Oxford Circle/Rhawnhurst: Residents Voice Concerns About Noise and Parking.

Residents conversing after the meeting.

Philadelphia Police Captain Frank Palumbo listened to a woman explain how an unlicensed bar is eroding the quality of life in Oxford Circle.

“Why is it so difficult to get these illegal clubs shut down?” asked the woman, who requested she only be identified as a member of the Oxford Circle Civic Association out of fear of retribution.

“We will handle this immediately,” Palumbo said of the alleged club in the basement of a building at 6053-55 Castor Ave. “I’m going to get city-wide vice involved because they handle speakeasies.”

The club used to be known as the Circle Club but now goes by Club Garage, according to Larry Genetti, treasurer of the 2nd Police District Advisory Council (PDAC), which met last night.

The alleged club was one of a few issues that were discussed at the meeting.

Exterior of building where area residents claim an unlicensed bar operates.

Illegal Truck Parking
“I’m all about people having their own businesses,” said Brett Bolden, an Oxford Circle resident. “But when you have six work vans taking up half the parking on a street, that’s a problem.”

Bolden says the illegal truck parking occurred on the 5900 block of Alma Street.


Commercial vehicles parked on 5900 block of Alma St.

Chapter 12-901 of Philadelphia’s parking law states that no commercial vehicle can be parked “on any street within one hundred feet of any [residential] property” overnight. However the ordinance exempts “[vehicles] not in excess of one-half ton [capacity].”

Ford Motor Company considers its F-150 vans to be one-half ton capacity. The F-250 and above are considered to be more than one-half ton.

Pictures taken on the block immediately after the meeting and the next day show several commercially labeled Ford vans parked in the street. Three of the vans were F-250s. The fine for a violation is $101.00.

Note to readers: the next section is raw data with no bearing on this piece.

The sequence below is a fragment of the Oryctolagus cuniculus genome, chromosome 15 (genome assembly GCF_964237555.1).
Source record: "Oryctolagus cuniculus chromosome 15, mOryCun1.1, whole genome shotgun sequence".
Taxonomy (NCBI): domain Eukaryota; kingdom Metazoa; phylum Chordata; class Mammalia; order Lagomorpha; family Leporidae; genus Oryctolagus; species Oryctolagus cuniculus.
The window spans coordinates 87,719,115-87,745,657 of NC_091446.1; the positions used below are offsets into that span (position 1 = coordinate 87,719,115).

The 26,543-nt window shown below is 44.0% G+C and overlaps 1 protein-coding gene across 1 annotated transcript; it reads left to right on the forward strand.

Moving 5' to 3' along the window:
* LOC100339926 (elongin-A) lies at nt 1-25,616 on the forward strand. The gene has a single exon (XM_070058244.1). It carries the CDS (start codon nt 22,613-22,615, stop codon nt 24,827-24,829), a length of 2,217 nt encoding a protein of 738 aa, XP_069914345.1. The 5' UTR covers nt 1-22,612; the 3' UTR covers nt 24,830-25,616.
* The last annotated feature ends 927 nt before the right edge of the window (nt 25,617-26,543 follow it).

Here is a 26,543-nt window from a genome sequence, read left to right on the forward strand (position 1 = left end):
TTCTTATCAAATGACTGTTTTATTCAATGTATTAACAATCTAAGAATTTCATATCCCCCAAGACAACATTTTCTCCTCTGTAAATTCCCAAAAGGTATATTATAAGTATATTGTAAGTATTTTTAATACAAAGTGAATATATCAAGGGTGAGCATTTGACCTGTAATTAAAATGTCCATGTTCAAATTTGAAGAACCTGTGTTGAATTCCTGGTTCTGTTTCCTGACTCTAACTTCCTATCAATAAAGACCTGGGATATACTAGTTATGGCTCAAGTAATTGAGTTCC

Outside of Cafe Italiano where owner wants to put open-air outdoor seating.

Sidewalk Cafe On Cottman

Councilman Brian O’Neill introduced a bill in council that would allow Cafe Italiano, at 1871 Cottman Ave., to establish a sidewalk cafe. Residents opposed the bill by a vote of 12-0.

“We’re not party town,” said Lynn Genetti, chairperson of the 2nd PDAC. “We’re family-oriented, residential areas.”

Residents cited potential noise problems with the business, which is located across the street from Woodrow Wilson Middle School.

“I’m across the school yard from there,” Larry Genetti said. “If they got tables sitting out front and they’re making a lot of noise, I’m going to know it.”

Genetti said O’Neill only contacted residents located behind Cafe Italiano.

“Nobody told me about it,” Larry Genetti said. “There are residential apartments above each of the stores. They were not contacted. Brian O’Neill never contacted Rhawnhurst Civic Association.”

But Cafe Italiano owner Pano Leka said the lack of information went both ways. With the help of an interpreter, Leka said he was not notified his zoning variance application was up for a vote at the 2nd PDAC. He also disagrees with PDAC member’s objections.

“There won’t be any noise,” said Leka. “There’s no music here, no band, nothing.”

Councilman O’Neill did not respond to a request for comment. Council sent the bill to the Committee on Streets and Services on June 11.

– Text and images by Jeff Neiburg and Bob Stewart.

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